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On Ruts and Grooves

Photo by KOBU Agency on Unsplash

We’ve been away for the half term, and I’ve been having a hard time finding my groove. Every time we travel (and sometimes when I go out to the theatre), I come back home a little different. This time, because the trip significantly challenged my worldview, it’s been a little more challenging. It also could be because I’m starting what I thought would be an edit and turned out to be a wholesale re-write of the first novel I’ve written. 

But it got me thinking about the phrase finding your groove. A groove, initially, meant a cave or a ditch, interestingly related to the word grave. But at the beginning of the 20th century, it became the word for the spiral cuts on a vinyl record, and then it became synonymous with jazz playing and good things.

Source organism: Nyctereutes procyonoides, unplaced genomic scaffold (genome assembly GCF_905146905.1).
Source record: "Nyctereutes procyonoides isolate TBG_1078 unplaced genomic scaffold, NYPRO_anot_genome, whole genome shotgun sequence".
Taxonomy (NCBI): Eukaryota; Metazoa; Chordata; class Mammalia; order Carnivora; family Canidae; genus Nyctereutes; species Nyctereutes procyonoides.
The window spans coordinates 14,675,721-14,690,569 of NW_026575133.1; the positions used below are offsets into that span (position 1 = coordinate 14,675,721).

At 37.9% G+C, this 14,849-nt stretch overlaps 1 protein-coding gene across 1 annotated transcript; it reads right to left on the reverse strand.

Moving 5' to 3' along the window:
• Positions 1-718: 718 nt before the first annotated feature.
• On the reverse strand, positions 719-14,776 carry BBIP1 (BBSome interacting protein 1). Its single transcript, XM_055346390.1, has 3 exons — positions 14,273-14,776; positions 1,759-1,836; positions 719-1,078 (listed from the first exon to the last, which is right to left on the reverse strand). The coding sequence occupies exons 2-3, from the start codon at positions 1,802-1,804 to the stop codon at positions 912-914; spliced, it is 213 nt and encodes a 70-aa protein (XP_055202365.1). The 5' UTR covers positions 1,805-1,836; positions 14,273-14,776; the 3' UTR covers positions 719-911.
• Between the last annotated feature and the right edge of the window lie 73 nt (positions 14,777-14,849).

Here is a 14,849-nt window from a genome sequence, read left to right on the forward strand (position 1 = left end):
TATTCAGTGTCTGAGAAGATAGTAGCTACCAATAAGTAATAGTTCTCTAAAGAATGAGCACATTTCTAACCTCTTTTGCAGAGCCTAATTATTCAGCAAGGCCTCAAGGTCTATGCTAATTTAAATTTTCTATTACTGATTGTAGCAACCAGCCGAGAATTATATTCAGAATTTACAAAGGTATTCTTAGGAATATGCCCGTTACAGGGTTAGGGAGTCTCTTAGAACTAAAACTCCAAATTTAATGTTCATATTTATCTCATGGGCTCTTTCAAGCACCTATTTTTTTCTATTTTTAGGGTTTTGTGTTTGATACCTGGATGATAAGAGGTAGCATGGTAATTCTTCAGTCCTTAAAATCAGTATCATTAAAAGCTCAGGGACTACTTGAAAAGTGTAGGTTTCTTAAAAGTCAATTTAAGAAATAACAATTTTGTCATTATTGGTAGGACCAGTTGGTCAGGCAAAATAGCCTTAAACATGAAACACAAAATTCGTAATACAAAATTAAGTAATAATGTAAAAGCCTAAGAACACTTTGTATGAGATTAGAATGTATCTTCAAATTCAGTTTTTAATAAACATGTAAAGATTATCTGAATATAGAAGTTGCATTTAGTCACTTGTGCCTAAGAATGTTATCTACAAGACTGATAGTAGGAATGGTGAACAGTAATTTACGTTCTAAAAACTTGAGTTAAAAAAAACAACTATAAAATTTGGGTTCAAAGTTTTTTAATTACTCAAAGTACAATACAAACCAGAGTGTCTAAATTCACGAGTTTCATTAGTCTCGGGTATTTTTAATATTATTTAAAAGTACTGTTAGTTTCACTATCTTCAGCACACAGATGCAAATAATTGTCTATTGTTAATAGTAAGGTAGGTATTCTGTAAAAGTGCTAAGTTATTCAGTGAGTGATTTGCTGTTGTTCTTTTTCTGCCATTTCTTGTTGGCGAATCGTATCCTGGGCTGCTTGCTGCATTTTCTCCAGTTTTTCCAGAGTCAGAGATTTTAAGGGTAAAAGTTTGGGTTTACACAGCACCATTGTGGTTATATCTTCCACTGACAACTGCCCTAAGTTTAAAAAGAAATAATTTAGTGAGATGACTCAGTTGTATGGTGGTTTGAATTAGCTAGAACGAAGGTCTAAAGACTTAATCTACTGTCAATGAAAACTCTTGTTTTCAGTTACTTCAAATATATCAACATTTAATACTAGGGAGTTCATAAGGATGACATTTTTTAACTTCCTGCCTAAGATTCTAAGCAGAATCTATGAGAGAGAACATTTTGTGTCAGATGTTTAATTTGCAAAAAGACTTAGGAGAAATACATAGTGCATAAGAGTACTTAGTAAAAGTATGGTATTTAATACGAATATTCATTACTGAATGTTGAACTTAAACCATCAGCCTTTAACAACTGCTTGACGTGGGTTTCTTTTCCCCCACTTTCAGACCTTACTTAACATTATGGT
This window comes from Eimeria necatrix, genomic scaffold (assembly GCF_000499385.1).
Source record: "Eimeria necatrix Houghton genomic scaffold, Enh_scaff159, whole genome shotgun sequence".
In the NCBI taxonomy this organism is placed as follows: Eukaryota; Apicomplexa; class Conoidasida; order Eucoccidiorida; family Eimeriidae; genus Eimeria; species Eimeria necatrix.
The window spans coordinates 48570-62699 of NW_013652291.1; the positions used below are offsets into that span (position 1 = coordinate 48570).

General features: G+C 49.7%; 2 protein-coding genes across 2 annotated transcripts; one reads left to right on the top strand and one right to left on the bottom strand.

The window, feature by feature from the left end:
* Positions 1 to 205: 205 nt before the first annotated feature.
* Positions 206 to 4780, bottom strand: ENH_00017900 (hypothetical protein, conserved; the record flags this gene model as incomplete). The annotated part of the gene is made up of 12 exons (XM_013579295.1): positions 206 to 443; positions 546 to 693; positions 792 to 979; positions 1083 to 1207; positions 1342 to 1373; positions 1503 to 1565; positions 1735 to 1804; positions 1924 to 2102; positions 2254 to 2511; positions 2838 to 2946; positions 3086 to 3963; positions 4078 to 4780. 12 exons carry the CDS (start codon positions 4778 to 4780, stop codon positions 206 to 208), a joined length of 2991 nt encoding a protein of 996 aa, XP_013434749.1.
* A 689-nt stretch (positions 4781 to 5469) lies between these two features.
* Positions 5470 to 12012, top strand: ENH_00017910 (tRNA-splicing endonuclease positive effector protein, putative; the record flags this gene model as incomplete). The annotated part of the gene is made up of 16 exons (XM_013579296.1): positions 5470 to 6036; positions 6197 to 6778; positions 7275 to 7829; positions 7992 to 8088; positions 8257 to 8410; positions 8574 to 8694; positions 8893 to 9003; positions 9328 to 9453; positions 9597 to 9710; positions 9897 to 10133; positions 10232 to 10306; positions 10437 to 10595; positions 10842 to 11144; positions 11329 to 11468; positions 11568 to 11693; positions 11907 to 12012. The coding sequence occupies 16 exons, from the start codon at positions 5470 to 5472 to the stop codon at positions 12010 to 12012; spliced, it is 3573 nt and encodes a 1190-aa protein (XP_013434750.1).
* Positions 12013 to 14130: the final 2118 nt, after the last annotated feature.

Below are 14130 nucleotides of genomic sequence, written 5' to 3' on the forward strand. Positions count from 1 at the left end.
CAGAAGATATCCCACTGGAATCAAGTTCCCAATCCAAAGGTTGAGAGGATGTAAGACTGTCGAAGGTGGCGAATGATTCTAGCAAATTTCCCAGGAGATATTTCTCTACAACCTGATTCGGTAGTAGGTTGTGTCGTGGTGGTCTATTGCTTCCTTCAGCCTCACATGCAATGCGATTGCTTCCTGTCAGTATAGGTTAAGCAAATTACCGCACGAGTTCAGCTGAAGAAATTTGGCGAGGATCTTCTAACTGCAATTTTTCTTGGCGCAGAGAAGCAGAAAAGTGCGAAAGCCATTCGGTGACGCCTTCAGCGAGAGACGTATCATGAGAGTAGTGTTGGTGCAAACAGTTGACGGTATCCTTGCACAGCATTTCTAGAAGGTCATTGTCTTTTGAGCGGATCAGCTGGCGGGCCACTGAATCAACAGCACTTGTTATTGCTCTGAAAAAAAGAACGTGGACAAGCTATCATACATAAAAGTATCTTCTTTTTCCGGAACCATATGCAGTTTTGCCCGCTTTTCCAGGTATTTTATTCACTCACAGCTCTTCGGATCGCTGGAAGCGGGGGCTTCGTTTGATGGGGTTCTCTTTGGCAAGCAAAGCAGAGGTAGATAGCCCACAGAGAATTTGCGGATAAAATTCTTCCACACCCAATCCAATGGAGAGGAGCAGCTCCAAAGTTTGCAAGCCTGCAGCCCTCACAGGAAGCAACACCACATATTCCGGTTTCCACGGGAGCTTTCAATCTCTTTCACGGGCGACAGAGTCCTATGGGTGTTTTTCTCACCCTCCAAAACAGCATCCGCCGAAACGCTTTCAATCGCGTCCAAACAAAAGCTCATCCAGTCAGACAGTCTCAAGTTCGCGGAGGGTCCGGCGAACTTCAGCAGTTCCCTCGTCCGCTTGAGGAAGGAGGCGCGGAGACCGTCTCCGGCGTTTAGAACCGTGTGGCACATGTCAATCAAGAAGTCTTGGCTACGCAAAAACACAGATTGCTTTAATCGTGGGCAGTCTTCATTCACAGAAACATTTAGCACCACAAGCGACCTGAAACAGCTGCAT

Now, let’s take the word “rut”, which also means a ditch (particularly those left by the wheels of a wagon on a muddy path). It took a completely different turn. Being in a rut means being in a suffocating, monotonous routine, doing the same things repeatedly without results. Perhaps this negative connotation arose because it’s so close to the word “rot”. You’ll be rotting in a rut but grooving in a groove. 

This drives home–again–the idea of productivity as balance. Like productivity, there’s a delicate balance to a routine. Too much routine, and it becomes a rut. But just enough routine gives you that wonderful groovy feeling. 

I’m still trying to find that balance. It doesn’t help that the next few weeks are entirely un-routine. But hopefully, I can get back in the groove before Easter break. 

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